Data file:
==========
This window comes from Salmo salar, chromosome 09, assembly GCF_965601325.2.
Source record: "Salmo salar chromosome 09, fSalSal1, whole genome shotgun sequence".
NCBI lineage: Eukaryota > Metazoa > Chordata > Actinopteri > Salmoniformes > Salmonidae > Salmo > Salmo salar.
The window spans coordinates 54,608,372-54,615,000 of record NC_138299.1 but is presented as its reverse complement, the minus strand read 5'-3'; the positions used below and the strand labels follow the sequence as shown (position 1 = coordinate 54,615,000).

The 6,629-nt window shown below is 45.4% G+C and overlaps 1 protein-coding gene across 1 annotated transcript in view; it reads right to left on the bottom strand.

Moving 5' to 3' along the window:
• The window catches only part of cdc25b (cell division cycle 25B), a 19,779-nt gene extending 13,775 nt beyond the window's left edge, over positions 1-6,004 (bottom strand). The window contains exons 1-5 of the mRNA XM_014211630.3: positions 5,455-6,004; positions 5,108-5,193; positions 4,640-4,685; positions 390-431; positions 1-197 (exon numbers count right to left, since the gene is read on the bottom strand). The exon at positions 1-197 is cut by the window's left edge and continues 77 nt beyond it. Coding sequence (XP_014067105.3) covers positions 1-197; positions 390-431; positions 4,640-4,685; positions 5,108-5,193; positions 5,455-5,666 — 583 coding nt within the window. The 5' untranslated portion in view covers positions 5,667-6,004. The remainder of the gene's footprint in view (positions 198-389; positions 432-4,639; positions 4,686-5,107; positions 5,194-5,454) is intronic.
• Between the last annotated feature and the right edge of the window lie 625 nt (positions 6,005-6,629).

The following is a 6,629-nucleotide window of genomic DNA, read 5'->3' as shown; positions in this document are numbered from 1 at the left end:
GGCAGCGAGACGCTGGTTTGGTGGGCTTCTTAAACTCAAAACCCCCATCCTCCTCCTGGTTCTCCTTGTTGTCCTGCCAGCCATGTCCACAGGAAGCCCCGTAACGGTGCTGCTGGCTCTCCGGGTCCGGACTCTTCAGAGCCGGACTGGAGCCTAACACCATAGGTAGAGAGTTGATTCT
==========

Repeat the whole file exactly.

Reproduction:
This window comes from Salmo salar, chromosome 09, assembly GCF_965601325.2.
Source record: "Salmo salar chromosome 09, fSalSal1, whole genome shotgun sequence".
NCBI lineage: Eukaryota > Metazoa > Chordata > Actinopteri > Salmoniformes > Salmonidae > Salmo > Salmo salar.
The window spans coordinates 54,608,372-54,615,000 of record NC_138299.1 but is presented as its reverse complement, the minus strand read 5'-3'; the positions used below and the strand labels follow the sequence as shown (position 1 = coordinate 54,615,000).

The 6,629-nt window shown below is 45.4% G+C and overlaps 1 protein-coding gene across 1 annotated transcript in view; it reads right to left on the bottom strand.

Moving 5' to 3' along the window:
• The window catches only part of cdc25b (cell division cycle 25B), a 19,779-nt gene extending 13,775 nt beyond the window's left edge, over positions 1-6,004 (bottom strand). The window contains exons 1-5 of the mRNA XM_014211630.3: positions 5,455-6,004; positions 5,108-5,193; positions 4,640-4,685; positions 390-431; positions 1-197 (exon numbers count right to left, since the gene is read on the bottom strand). The exon at positions 1-197 is cut by the window's left edge and continues 77 nt beyond it. Coding sequence (XP_014067105.3) covers positions 1-197; positions 390-431; positions 4,640-4,685; positions 5,108-5,193; positions 5,455-5,666 — 583 coding nt within the window. The 5' untranslated portion in view covers positions 5,667-6,004. The remainder of the gene's footprint in view (positions 198-389; positions 432-4,639; positions 4,686-5,107; positions 5,194-5,454) is intronic.
• Between the last annotated feature and the right edge of the window lie 625 nt (positions 6,005-6,629).

The following is a 6,629-nucleotide window of genomic DNA, read 5'->3' as shown; positions in this document are numbered from 1 at the left end:
GGCAGCGAGACGCTGGTTTGGTGGGCTTCTTAAACTCAAAACCCCCATCCTCCTCCTGGTTCTCCTTGTTGTCCTGCCAGCCATGTCCACAGGAAGCCCCGTAACGGTGCTGCTGGCTCTCCGGGTCCGGACTCTTCAGAGCCGGACTGGAGCCTAACACCATAGGTAGAGAGTTGATTCT